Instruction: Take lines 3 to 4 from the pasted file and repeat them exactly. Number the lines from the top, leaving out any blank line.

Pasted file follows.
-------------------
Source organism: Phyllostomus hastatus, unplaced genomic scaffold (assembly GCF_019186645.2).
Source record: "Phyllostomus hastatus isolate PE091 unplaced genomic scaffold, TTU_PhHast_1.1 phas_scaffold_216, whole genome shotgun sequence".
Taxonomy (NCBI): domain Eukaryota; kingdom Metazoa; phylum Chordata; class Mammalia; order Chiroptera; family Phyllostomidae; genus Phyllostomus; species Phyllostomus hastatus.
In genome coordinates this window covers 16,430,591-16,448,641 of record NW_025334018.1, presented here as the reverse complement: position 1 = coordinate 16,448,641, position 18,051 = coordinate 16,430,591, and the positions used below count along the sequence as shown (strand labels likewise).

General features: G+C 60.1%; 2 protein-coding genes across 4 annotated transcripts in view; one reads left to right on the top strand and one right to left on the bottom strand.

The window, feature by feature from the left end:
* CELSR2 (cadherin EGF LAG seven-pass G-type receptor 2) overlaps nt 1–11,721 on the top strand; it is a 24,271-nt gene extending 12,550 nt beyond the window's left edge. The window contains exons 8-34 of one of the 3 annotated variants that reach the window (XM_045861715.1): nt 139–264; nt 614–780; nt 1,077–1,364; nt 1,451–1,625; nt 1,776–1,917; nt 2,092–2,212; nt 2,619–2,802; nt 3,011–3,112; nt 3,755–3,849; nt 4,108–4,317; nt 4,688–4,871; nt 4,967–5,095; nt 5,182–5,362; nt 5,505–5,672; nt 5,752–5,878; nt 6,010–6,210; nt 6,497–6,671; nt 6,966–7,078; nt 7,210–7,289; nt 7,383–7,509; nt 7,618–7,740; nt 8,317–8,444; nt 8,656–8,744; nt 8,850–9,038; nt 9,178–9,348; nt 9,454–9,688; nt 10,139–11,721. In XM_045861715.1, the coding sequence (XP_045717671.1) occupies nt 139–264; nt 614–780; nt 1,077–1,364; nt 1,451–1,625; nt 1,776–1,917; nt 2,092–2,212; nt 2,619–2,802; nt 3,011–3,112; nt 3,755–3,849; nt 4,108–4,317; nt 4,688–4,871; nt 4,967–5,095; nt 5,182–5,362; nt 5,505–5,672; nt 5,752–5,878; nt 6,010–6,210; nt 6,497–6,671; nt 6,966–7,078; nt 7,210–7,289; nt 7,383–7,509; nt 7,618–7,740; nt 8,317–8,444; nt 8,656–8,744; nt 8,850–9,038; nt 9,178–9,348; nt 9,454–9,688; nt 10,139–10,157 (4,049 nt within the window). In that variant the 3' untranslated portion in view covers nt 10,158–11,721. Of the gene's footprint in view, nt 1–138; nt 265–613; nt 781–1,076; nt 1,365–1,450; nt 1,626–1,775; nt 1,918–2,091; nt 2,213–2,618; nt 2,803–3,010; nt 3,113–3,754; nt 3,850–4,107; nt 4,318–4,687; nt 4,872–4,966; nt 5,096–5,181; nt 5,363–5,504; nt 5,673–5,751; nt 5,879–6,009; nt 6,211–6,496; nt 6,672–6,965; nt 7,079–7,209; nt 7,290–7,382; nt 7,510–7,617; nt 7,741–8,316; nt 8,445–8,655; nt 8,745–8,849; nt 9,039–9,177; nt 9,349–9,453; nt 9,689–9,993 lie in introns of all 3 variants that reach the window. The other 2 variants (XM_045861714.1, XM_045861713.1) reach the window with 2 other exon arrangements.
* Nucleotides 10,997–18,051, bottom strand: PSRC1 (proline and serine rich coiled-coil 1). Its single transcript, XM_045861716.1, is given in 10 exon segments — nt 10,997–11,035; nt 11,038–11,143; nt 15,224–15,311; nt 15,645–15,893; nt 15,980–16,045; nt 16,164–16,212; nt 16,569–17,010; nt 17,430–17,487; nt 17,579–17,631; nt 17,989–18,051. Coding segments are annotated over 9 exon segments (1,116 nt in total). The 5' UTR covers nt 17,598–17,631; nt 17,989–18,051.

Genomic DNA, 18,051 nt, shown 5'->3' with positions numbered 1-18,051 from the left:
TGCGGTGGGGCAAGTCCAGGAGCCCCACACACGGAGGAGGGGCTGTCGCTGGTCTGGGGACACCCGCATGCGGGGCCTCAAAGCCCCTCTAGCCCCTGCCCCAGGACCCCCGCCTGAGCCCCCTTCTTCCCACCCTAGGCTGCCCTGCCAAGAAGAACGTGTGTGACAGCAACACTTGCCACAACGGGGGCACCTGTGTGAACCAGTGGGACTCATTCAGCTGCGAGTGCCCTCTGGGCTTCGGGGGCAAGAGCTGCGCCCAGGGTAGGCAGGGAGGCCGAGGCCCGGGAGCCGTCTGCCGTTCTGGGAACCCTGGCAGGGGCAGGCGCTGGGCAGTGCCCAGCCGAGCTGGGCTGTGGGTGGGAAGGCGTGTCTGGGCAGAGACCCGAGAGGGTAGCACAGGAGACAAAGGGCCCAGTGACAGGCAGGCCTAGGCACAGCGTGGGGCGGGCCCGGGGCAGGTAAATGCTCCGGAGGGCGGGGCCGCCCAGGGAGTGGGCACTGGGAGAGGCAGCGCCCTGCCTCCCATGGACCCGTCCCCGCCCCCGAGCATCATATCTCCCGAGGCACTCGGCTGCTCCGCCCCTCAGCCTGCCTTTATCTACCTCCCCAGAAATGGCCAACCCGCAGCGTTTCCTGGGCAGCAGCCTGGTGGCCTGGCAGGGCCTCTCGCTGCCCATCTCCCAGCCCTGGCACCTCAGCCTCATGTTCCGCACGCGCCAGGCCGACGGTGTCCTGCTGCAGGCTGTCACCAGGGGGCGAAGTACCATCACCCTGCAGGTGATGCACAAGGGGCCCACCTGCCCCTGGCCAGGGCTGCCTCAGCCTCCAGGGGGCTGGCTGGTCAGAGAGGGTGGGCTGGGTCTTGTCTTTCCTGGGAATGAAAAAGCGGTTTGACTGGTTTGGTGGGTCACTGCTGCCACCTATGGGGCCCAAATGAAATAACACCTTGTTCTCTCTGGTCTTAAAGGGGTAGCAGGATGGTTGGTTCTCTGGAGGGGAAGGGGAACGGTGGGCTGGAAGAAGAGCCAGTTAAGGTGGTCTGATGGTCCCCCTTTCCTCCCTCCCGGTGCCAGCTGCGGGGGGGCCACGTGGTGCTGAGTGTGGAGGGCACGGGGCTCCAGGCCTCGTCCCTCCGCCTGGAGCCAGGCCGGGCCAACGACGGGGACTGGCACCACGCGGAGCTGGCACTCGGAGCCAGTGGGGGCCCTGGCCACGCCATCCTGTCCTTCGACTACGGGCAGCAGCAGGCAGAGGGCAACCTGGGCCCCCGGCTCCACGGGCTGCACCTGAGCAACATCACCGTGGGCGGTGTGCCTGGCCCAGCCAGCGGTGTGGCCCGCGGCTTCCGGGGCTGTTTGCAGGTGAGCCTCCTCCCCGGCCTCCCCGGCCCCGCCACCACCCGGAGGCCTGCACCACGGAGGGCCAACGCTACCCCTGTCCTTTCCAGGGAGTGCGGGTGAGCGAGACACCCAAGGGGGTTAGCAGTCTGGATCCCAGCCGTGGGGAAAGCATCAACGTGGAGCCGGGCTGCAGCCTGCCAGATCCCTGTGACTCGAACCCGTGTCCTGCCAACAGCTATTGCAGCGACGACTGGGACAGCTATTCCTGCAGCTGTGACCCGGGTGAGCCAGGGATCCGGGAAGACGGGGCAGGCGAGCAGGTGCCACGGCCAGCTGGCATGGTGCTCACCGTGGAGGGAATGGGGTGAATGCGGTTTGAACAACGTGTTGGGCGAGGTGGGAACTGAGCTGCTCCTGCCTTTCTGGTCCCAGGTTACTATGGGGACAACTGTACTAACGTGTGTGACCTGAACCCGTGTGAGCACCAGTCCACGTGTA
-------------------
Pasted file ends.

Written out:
Taxonomy (NCBI): domain Eukaryota; kingdom Metazoa; phylum Chordata; class Mammalia; order Chiroptera; family Phyllostomidae; genus Phyllostomus; species Phyllostomus hastatus.
In genome coordinates this window covers 16,430,591-16,448,641 of record NW_025334018.1, presented here as the reverse complement: position 1 = coordinate 16,448,641, position 18,051 = coordinate 16,430,591, and the positions used below count along the sequence as shown (strand labels likewise).